In the United States, the copayment or copay is a payment defined in the insurance policy and paid by the insured person each time a medical service is accessed. It is technically a form of coinsurance, but is defined differently in health insurance where a coinsurance is a percentage payment after the deductible up to a certain limit. It must be paid before any policy benefit is payable by an insurance company. Copayments do not usually contribute towards any policy out-of-pocket maximums whereas coinsurance payments do.[1]

Insurance companies use copayments to share health care costs to prevent moral hazard. Though the copay is often a small portion of the actual cost of the medical service, it is meant to prevent people from seeking medical care that may not be necessary (eg: an infection by the common cold). The underlying philosophy is that with no copay, people will consume much more care than they otherwise would if they were paying for all or some of it.

However, a copay may also discourage people from seeking necessary medical care and higher copays may result in non-use of essential medical services and prescriptions, thus rendering someone who is "insured" effectively "uninsured" because they are unable to pay higher copays. If the insured cannot afford the copay, they effectively have no insurance (high copays can cause a false sense of security). Thus there is a balance to be achieved: a high enough copay to deter unneeded expenses but low enough to not render the insurance useless.


Prescription drugs

Some insurance companies set the copay percentage for non-generic drugs higher than for generic drugs. Occasionally if a non-generic drug is reduced in price insurers will agree to classify it as generic for copayment purposes (as occurred with simvastatin). Pharmaceutical companies have a very long term (frequently 20 years or longer) lock on a drug as a brand name drug which for patent reasons cannot be produced as a generic drug.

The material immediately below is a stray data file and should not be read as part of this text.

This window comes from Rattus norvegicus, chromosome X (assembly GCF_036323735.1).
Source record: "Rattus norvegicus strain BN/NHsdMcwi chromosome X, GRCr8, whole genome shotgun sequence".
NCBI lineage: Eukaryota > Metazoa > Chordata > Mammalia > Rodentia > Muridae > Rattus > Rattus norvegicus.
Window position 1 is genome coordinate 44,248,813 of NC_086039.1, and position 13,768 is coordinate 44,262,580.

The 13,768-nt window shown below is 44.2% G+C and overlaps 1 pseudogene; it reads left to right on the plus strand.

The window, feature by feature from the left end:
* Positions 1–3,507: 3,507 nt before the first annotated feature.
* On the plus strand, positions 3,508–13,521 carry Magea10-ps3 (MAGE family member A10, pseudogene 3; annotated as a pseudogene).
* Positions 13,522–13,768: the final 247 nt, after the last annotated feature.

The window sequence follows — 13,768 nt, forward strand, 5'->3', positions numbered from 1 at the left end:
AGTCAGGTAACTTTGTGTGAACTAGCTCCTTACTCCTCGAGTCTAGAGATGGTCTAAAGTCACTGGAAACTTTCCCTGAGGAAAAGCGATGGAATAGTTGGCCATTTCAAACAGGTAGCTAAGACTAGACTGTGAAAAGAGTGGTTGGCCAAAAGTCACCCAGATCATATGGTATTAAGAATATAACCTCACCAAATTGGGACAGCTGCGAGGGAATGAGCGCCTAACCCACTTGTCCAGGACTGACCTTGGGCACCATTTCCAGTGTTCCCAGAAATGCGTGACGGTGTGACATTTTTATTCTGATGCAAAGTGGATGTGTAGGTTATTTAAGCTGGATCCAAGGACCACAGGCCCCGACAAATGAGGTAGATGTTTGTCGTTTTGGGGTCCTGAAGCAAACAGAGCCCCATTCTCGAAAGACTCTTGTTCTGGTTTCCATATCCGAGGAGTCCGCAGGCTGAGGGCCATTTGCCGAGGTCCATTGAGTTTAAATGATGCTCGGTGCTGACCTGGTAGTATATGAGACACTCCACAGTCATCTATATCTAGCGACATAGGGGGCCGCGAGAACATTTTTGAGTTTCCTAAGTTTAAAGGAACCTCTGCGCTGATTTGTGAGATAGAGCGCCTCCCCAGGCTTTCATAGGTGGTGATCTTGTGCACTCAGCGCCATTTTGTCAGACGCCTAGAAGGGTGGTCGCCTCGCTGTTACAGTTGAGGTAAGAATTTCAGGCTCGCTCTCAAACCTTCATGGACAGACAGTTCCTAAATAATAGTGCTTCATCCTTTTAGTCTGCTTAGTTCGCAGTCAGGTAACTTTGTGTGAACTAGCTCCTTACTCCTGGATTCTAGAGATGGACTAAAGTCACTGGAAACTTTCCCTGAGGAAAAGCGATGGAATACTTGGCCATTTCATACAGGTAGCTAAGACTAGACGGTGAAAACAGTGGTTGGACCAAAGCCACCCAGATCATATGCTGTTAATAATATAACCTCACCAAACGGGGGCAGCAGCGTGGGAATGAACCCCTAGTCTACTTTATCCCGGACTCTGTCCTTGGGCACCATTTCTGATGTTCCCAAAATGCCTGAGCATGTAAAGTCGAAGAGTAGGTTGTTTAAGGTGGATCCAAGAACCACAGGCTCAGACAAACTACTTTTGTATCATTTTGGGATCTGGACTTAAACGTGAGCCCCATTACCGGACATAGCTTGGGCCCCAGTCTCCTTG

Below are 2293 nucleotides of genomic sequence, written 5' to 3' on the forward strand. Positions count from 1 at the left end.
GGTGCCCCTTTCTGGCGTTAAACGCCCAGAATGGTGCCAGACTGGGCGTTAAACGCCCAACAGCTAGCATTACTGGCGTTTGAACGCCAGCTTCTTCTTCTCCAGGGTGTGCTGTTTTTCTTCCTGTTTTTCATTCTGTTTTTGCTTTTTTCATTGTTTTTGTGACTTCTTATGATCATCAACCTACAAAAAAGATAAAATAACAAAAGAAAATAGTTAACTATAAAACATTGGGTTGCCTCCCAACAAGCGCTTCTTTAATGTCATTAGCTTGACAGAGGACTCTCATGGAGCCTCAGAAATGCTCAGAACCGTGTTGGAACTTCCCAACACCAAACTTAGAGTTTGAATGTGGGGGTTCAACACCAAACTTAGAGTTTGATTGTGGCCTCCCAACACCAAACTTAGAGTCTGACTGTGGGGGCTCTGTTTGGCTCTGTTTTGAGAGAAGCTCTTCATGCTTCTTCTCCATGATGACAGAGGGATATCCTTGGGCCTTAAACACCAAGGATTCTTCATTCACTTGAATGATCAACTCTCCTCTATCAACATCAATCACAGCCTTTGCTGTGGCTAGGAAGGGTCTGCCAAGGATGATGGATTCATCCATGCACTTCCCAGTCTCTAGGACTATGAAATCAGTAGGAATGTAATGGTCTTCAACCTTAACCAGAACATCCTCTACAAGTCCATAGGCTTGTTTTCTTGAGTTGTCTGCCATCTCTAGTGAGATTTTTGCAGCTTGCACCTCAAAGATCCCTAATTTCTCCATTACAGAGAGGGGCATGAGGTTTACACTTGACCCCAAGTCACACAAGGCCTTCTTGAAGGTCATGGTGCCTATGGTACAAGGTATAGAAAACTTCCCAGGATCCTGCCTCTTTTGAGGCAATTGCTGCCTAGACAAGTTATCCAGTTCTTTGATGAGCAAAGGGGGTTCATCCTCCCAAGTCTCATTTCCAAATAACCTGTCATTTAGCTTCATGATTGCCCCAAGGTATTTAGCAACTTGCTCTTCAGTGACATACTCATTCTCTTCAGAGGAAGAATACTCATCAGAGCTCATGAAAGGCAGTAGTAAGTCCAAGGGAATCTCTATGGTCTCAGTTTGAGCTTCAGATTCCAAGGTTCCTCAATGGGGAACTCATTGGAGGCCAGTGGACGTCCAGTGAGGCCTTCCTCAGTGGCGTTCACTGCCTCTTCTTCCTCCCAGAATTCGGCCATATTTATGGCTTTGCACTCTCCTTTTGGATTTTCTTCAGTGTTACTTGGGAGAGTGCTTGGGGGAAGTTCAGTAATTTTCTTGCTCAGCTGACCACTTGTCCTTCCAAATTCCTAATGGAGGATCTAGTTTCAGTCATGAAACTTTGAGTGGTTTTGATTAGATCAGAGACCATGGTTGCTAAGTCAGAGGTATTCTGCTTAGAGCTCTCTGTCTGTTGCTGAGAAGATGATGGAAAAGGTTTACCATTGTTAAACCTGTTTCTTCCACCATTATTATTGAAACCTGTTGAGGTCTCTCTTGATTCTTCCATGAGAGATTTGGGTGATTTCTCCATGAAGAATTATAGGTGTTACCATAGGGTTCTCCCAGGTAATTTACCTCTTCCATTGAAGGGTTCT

To cushion the high copay costs of brand name drugs, some pharmaceutical companies offer temporary subsidized copayment reduction programs from two months to twelve months. Thereafter, if a patient is still taking the brand name medication, the pharmaceutical companies might remove the option and require full payments. If no similar drug is available, the patient is "locked in" to either using the drug with the high copays, or a patient takes no drugs and lives with the consequences of non-treatment.

Observed effects

Medication copayments have also been associated with reduced use of necessary and appropriate medications for chronic conditions such as chronic heart failure[2], chronic obstructive pulmonary disease, breast cancer,[3] and asthma[4]. In a 2007 meta-analysis, RAND researchers concluded that higher copayments were associated with lower rates of drug treatment, worse adherence among existing users, and more frequent discontinuation of therapy.[5].


  1. ^ University of Puget Sound. Benefits update. 2006 medical plan frequently asked questions. What is the difference between co-payments, coinsurance, and deductibles? Retrieved November 10, 2008.
  2. ^ Cole JA, et al. Drug copayment and adherence in chronic heart failure: effect on cost and outcomes. Pharmacotherapy 2006;26:1157-64.
  3. ^ Neugut AI, Subar M, Wilde ET, Stratton S, Brouse CH, Hillyer GC, Grann VR, Hershman DL (May 2011). "Association Between Prescription Co-Payment Amount and Compliance With Adjuvant Hormonal Therapy in Women With Early-Stage Breast Cancer". J Clin Oncol. doi:10.1200/JCO.2010.33.3179. PMID 21606426. 
  4. ^ Dormuth CR, et al. Impact of two sequential drug cost-sharing policies on the use of inhaled medications in older patients with chronic obstructive pulmonary disease or asthma. Clin Ther 2006;28:964-78; discussion 962-3.
  5. ^ Goldman DP, Joyce GF, Zheng Y. Prescription drug cost sharing: associations with medication and medical utilization and spending and health. JAMA 2007;298:61-69.

See also